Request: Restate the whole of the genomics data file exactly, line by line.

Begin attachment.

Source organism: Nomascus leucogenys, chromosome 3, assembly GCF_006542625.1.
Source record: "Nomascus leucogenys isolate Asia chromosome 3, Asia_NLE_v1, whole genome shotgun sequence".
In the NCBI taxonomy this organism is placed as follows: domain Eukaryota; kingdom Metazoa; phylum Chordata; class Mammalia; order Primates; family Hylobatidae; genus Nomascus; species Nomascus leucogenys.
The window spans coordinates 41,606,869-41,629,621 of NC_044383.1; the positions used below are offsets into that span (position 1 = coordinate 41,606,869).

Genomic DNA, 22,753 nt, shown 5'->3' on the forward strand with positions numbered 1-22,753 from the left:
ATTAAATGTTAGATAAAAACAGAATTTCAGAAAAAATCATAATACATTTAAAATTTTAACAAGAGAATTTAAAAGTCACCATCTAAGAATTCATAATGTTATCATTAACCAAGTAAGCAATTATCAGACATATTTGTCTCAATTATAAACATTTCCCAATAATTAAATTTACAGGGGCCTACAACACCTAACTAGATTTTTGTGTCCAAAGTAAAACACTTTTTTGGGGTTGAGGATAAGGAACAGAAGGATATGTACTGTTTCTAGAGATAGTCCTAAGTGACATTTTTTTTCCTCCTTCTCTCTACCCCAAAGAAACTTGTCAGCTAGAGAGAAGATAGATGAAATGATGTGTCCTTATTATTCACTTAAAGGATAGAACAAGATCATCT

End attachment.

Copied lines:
Source organism: Nomascus leucogenys, chromosome 3, assembly GCF_006542625.1.
Source record: "Nomascus leucogenys isolate Asia chromosome 3, Asia_NLE_v1, whole genome shotgun sequence".
In the NCBI taxonomy this organism is placed as follows: domain Eukaryota; kingdom Metazoa; phylum Chordata; class Mammalia; order Primates; family Hylobatidae; genus Nomascus; species Nomascus leucogenys.
The window spans coordinates 41,606,869-41,629,621 of NC_044383.1; the positions used below are offsets into that span (position 1 = coordinate 41,606,869).

Genomic DNA, 22,753 nt, shown 5'->3' on the forward strand with positions numbered 1-22,753 from the left:
ATTAAATGTTAGATAAAAACAGAATTTCAGAAAAAATCATAATACATTTAAAATTTTAACAAGAGAATTTAAAAGTCACCATCTAAGAATTCATAATGTTATCATTAACCAAGTAAGCAATTATCAGACATATTTGTCTCAATTATAAACATTTCCCAATAATTAAATTTACAGGGGCCTACAACACCTAACTAGATTTTTGTGTCCAAAGTAAAACACTTTTTTGGGGTTGAGGATAAGGAACAGAAGGATATGTACTGTTTCTAGAGATAGTCCTAAGTGACATTTTTTTTCCTCCTTCTCTCTACCCCAAAGAAACTTGTCAGCTAGAGAGAAGATAGATGAAATGATGTGTCCTTATTATTCACTTAAAGGATAGAACAAGATCATCT